Prepare for DORA: what you need to know about the Digital Operational Resilience Act regulation – key points explained
What is DORA?
DORA, the Digital Operational Resilience Act, is a crucial regulation proposed by the European Union (EU) that seeks to standardise operational resilience rules within the financial sector. It goes beyond financial entities and applies to information and communication technology (ICT) service providers. DORA’s main objective is to protect the financial sector during operational disruptions by enforcing regulations related to the prevention, detection, containment, recovery, and repair of ICT-related incidents. By adhering to the requirements of DORA, financial entities can proactively manage risks and strengthen their operational resilience.
One significant change introduced by DORA is that the board of financial institutions is legally responsible for ICT risk. This highlights the importance of proactive measures and the need for organisations to prioritise operational resilience at the highest level.
When does DORA come into effect?
DORA will be applicable from the 17th January, 2025.
Who does DORA apply to?
DORA applies to all financial entities operating within the jurisdiction covered by the regulatory authorities. This includes banks, insurance companies, investment firms, payment service providers, and other entities involved in financial services. Regardless of their size, all financial entities are subject to the provisions of DORA and must comply with the regulatory requirements to ensure operational resilience.
DORA applies to the Information and Communication Technology (ICT) providers that serve them.
What are the five Pillars of DORA regulation?
The Digital Operational Resilience Act (DORA) focuses on five components intended to formalise financial entities’ requirements to create a more durable financial system.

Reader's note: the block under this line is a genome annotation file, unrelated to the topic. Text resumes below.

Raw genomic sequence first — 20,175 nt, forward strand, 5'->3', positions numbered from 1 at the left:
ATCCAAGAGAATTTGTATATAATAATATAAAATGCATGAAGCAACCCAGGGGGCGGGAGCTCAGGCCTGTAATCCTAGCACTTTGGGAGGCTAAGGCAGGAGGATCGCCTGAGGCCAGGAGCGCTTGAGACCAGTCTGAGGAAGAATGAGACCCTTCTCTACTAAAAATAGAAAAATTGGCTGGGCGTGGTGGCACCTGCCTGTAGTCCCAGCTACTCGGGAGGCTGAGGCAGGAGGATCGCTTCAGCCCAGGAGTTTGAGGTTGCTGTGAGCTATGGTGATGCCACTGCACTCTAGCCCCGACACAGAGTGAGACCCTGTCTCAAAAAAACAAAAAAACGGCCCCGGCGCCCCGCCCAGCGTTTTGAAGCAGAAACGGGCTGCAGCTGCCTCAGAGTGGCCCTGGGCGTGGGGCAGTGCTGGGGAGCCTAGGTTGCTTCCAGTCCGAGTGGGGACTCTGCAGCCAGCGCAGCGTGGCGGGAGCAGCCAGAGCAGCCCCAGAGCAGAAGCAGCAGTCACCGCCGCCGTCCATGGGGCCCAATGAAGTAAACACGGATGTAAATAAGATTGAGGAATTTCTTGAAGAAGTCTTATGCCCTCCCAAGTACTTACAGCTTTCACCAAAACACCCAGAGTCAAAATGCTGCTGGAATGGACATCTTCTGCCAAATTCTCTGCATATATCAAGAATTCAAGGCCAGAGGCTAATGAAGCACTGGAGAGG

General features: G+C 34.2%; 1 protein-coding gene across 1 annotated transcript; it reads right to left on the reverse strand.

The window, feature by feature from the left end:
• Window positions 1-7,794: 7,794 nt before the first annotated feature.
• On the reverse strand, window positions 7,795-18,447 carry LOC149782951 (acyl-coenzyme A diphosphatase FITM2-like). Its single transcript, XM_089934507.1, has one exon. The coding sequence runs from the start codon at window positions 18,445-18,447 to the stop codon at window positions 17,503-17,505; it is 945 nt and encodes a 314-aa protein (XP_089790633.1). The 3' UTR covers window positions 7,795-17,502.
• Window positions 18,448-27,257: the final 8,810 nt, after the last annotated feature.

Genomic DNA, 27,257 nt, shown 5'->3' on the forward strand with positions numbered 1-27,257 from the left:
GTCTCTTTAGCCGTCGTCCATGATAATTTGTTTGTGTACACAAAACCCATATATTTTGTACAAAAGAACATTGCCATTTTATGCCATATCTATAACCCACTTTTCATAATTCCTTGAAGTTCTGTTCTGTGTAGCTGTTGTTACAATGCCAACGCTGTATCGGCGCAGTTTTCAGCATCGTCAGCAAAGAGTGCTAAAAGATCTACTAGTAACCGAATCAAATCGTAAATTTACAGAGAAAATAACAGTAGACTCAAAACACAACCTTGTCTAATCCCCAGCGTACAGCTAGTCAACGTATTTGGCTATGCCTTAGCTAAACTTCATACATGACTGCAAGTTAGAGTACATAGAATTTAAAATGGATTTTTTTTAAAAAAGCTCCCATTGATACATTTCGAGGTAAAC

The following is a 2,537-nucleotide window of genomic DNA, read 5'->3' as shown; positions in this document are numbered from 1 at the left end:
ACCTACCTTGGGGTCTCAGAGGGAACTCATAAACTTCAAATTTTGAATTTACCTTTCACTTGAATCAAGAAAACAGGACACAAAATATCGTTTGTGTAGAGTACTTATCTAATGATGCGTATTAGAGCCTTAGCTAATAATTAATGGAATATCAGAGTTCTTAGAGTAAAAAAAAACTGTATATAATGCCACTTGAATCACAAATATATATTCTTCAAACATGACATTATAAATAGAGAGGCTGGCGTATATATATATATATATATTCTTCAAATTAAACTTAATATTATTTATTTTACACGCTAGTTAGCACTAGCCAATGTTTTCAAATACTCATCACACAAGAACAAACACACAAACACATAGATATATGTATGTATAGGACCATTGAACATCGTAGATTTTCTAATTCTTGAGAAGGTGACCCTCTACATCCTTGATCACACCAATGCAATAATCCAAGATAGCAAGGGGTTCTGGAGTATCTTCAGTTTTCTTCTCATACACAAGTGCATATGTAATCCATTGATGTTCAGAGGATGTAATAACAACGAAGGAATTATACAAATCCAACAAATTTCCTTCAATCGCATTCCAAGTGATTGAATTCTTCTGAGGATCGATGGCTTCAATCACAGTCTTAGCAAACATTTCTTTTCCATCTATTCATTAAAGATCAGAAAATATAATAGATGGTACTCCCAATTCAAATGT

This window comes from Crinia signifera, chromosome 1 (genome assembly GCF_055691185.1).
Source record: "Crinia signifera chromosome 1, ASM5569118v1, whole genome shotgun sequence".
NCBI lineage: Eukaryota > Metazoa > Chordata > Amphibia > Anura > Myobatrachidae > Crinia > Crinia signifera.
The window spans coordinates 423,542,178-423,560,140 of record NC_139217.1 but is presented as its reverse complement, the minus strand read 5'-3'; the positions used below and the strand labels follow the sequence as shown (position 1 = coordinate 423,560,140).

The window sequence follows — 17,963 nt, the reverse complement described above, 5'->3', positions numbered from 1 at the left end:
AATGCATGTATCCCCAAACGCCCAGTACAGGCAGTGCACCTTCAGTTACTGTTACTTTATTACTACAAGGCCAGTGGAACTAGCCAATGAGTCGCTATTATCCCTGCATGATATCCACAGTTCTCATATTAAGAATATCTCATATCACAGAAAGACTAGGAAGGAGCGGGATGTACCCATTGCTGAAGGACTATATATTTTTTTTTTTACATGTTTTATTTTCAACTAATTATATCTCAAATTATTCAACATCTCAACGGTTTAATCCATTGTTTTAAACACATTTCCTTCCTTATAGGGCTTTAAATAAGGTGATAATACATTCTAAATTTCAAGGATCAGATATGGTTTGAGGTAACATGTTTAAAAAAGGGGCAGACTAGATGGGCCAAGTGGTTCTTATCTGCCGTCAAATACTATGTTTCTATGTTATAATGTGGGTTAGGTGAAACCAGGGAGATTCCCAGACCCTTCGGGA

ICT Risk Management:
DORA emphasises the need for a robust risk management framework. All companies must take total responsibility for managing digital risks by implementing a governance and control structure. This framework must have a strategy based on risk tolerance that accounts for the recognition, prevention, and detection of risk and demonstrate the ability to respond to disruption, recover, and learn from incidents.
Reporting for major ICT-related incidents:
DORA promotes sharing threat intelligence and incident data among financial entities and their third-party ICT service providers to enhance resilience. DORA requires companies to use a standard methodology for incident reporting and classification with criteria to determine the duration, impact and criticality of services affected, with significant incidents needing to be reported to regulators promptly. This collaborative approach strengthens the sector’s ability to detect, prevent, and respond to operational disruptions.
Management of third-party supply chain risk
DORA highlights the importance of comprehensive supply chain management. Financial entities must assess the resilience of their third-party ICT service providers and ensure their compliance with DORA requirements. To help avoid systemic economic disruption, companies must monitor risk from technology providers throughout the relationship, using appropriate third-party risk management practices.
Digital operation risk testing:
Companies should run comprehensive scenario testing of security and resilience, with the most important firms needing an independent tester performing advanced large-scale penetration testing every three years on critical functions and ICT providers.
Intelligence sharing for cyber risk/vulnerabilities
The guidelines promote collaboration among financial entities to raise awareness of ICT risks, limit the spread of cybercrime, and support mitigation strategies. By identifying the root causes and lessons learned, companies can implement proactive measures to prevent similar incidents.
How to prepare now for DORA regulation
Prepare now for DORA regulation by following these six steps to comply with DORA requirements:
1. Review the relevant legislation to determine if DORA applies to your organisation.
2. Ensure the board is aware of their duties and obligations.
3. Conduct a GAP analysis to identify areas where the organisation must meet the regulation’s criteria for ICT functions, incident collection, reporting, and testing scenarios.
4. Develop a plan to address and close any identified gaps.
5. Collaborate with stakeholders such as business continuity, operational resilience, and third-party risk management teams to prioritise functions and review the results of a business impact analysis or end-to-end mapping.
6. Implement the steps before entering an ICT third-party agreement and meeting the requirements for exiting contracts.
Stay ahead of the regulatory curve. Contact us now to ensure compliance and resilience with DORA. Discover more about our DORA Assessment Workshop!